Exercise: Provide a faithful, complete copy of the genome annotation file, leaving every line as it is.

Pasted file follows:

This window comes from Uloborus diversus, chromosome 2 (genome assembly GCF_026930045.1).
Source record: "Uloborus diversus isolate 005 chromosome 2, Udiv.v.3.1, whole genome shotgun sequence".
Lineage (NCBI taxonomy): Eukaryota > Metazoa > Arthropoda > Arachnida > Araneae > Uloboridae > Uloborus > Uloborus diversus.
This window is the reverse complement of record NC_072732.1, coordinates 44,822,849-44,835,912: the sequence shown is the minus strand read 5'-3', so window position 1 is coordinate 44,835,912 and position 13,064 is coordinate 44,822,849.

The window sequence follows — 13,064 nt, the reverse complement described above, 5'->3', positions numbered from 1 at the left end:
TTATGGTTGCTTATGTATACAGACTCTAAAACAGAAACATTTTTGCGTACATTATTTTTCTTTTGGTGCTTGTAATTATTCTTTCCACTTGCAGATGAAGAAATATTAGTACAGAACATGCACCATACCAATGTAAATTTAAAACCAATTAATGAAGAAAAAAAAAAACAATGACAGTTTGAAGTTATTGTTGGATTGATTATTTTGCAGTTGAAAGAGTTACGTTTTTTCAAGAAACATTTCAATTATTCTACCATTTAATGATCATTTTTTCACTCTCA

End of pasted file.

This window comes from Uloborus diversus, chromosome 2 (genome assembly GCF_026930045.1).
Source record: "Uloborus diversus isolate 005 chromosome 2, Udiv.v.3.1, whole genome shotgun sequence".
Lineage (NCBI taxonomy): Eukaryota > Metazoa > Arthropoda > Arachnida > Araneae > Uloboridae > Uloborus > Uloborus diversus.
This window is the reverse complement of record NC_072732.1, coordinates 44,822,849-44,835,912: the sequence shown is the minus strand read 5'-3', so window position 1 is coordinate 44,835,912 and position 13,064 is coordinate 44,822,849.

The window sequence follows — 13,064 nt, the reverse complement described above, 5'->3', positions numbered from 1 at the left end:
TTATGGTTGCTTATGTATACAGACTCTAAAACAGAAACATTTTTGCGTACATTATTTTTCTTTTGGTGCTTGTAATTATTCTTTCCACTTGCAGATGAAGAAATATTAGTACAGAACATGCACCATACCAATGTAAATTTAAAACCAATTAATGAAGAAAAAAAAAAACAATGACAGTTTGAAGTTATTGTTGGATTGATTATTTTGCAGTTGAAAGAGTTACGTTTTTTCAAGAAACATTTCAATTATTCTACCATTTAATGATCATTTTTTCACTCTCA